These teachers in a low-income district found a genius way to meet with parents.

Eager to help parents understand what their kids were learning in school, teachers Brittany Harris and Colleen Ryan decided to bring school to them — with the help of a big red school bus.

"A lot of our parents don't have cars, or the shifts they work don't work with the schedule of time teachers are available at school, so this service allows convenience for them," Ryan explains.

Harris bought the old bus — which she and Ryan named The Passage — from a relative last fall after struggling to connect with families in her low-income Chattanooga, Tennessee, district.


The educators stocked it with tables, chairs, books, games, and iPads, and they took it on the road.

Ryan (left) and Harris on the bus. Photo by The Passage/Facebook.

Meetings on the bus last 30 minutes and focus on either math or reading.

One of the goals is to update parents, many of whom are unfamiliar with Common Core methods, on the new problem-solving techniques their children are using to do their homework.

Breakfast is often included — as are games, including math bingo, Trouble, and Legos.

Harris works with a student and parent on the bus. Photo by The Passage/Facebook.

"To hear the student talk about [how] the bus being at their house was the highlight of their weekend because they got to show their teacher their house is enlightening," Ryan says.

Harris initially paid for the mini-school-on-wheels out of her own pocket, an experience shared by many teachers who are increasingly expected to furnish their own school supplies.  

In 2015, K-12 educators spent an average of nearly $500 on furniture, cleaning supplies, poster board, and other essential items for their classrooms — not including side projects like The Passage.

Harris and Ryan shop for supplies at a local IKEA. Photo by The Passage/Facebook.

The project is now funded by several grants.

"We knew we wanted to do this no matter what," Ryan says.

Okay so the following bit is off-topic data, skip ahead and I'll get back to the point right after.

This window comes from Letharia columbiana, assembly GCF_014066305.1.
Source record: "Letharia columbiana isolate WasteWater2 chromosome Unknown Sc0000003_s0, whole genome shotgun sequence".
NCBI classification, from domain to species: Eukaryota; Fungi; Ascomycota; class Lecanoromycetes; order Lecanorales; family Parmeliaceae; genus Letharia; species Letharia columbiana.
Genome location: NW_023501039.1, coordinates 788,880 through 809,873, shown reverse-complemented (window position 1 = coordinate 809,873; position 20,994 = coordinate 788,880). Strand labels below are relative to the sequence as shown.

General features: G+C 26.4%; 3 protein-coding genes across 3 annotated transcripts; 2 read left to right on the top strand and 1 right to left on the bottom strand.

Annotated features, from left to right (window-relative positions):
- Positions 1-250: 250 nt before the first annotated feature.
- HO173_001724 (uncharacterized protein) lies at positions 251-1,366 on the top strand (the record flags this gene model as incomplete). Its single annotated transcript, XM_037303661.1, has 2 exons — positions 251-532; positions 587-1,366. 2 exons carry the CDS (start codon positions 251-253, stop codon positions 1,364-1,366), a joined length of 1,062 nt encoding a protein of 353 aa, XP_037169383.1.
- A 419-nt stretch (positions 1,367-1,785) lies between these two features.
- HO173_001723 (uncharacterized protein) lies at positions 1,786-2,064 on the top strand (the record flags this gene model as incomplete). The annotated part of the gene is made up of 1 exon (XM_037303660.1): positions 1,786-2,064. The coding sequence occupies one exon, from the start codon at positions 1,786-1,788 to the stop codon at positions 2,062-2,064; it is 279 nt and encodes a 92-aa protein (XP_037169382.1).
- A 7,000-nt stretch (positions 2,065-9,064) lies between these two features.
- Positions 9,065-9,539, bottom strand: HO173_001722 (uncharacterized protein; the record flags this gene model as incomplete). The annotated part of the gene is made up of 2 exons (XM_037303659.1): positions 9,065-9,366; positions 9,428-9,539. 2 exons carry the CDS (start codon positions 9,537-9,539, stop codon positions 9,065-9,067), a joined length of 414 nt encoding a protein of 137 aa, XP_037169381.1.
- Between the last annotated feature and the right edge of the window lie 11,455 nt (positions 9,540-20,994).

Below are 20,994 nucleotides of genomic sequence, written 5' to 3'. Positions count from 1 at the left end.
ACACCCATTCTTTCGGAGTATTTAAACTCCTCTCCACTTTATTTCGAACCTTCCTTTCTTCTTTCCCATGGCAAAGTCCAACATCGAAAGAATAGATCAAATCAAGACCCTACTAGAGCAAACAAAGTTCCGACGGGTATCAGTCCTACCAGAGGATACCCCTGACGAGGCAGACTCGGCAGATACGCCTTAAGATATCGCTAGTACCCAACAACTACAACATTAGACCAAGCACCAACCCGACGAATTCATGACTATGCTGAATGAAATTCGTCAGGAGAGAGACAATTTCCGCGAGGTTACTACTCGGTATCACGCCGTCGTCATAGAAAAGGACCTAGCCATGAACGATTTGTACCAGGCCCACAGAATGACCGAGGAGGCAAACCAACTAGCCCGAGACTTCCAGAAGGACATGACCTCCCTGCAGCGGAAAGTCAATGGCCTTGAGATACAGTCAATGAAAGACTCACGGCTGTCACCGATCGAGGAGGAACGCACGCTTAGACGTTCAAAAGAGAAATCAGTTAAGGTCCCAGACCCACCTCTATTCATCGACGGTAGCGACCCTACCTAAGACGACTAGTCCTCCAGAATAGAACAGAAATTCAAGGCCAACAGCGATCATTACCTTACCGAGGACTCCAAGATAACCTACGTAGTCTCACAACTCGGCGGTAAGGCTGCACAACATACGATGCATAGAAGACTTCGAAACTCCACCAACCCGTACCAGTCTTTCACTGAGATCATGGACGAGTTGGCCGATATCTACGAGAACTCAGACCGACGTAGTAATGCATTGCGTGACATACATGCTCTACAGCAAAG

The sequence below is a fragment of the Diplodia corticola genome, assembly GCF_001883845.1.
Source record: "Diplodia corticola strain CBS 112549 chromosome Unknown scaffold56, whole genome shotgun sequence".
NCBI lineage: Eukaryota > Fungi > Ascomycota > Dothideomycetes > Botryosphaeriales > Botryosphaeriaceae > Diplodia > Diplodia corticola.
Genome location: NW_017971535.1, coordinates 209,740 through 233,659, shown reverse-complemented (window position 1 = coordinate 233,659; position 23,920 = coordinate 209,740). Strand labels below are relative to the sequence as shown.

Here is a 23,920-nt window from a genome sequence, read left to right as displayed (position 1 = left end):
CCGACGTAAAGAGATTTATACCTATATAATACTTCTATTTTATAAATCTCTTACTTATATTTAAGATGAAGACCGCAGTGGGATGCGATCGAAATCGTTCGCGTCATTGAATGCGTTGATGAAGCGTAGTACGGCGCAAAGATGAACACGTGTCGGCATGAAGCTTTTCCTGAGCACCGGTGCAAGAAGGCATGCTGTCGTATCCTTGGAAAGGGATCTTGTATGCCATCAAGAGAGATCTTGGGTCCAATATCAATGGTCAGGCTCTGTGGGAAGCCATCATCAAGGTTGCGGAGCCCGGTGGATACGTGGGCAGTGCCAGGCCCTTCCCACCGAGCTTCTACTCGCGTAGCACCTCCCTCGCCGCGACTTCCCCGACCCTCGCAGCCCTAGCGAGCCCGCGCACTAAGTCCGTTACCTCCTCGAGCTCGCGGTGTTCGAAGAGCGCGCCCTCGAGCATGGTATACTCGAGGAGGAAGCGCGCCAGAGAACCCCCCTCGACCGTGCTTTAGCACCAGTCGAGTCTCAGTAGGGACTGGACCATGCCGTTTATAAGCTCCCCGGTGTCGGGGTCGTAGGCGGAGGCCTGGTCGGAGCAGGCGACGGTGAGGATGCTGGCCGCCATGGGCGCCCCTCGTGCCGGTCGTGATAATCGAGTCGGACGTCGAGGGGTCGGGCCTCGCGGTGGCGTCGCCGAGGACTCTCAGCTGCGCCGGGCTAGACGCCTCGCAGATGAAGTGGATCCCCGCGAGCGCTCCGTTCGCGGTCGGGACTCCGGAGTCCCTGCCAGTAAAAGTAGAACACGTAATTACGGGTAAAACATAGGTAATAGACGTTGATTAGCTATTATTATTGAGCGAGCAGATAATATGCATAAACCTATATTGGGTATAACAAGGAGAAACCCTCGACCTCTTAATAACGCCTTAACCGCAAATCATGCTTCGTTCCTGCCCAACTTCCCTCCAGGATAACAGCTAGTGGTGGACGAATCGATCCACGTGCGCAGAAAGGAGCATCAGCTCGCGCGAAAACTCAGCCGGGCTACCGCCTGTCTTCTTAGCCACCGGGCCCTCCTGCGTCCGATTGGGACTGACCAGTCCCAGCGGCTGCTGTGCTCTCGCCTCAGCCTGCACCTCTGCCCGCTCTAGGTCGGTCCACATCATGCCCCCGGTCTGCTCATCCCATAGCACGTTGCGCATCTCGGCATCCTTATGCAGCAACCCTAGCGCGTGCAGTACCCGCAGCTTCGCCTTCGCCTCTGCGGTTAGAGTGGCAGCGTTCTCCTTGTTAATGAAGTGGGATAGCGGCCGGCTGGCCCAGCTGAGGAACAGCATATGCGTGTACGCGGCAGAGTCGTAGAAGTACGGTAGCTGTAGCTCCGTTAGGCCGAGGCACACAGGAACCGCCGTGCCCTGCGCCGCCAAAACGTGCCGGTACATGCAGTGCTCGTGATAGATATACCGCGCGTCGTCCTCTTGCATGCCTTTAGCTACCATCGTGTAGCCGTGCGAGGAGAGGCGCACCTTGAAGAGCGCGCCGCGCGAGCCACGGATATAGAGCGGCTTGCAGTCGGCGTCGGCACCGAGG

Ryan credits The Passage for helping her and Harris integrate more deeply into the community where they work.

The educators have taken the bus to block parties and hosted group events, though being welcomed into their students' homes is often the highlight of a day on the road.

"It brings a whole new perspective to a teacher," she says.

Photo by The Passage/Facebook.

In addition to the grants that help furnish materials for the rolling classroom, the bus receives donated books and supplies.

The mobile learning lab is already showing results.

One boy who had trouble understanding some assignments did a 180 after Ryan and Harris came knocking on his door.

"[He] was great in math but struggled in reading," Ryan says. "With the bus, we taught him strategies of how to understand word problems even if he couldn't read it fully, which allowed him to pass his benchmark math test."

For some pupils, she explains, learning is about more than academics.

It's showing up that matters.

"A simple act of just going to a house can lift the lowest of spirits of a student."

True
Back Market

Between the new normal that is working from home and e-learning for students of all ages, having functional electronic devices is extremely important. But that doesn't mean needing to run out and buy the latest and greatest model. In fact, this cycle of constantly upgrading our devices to keep up with the newest technology is an incredibly dangerous habit.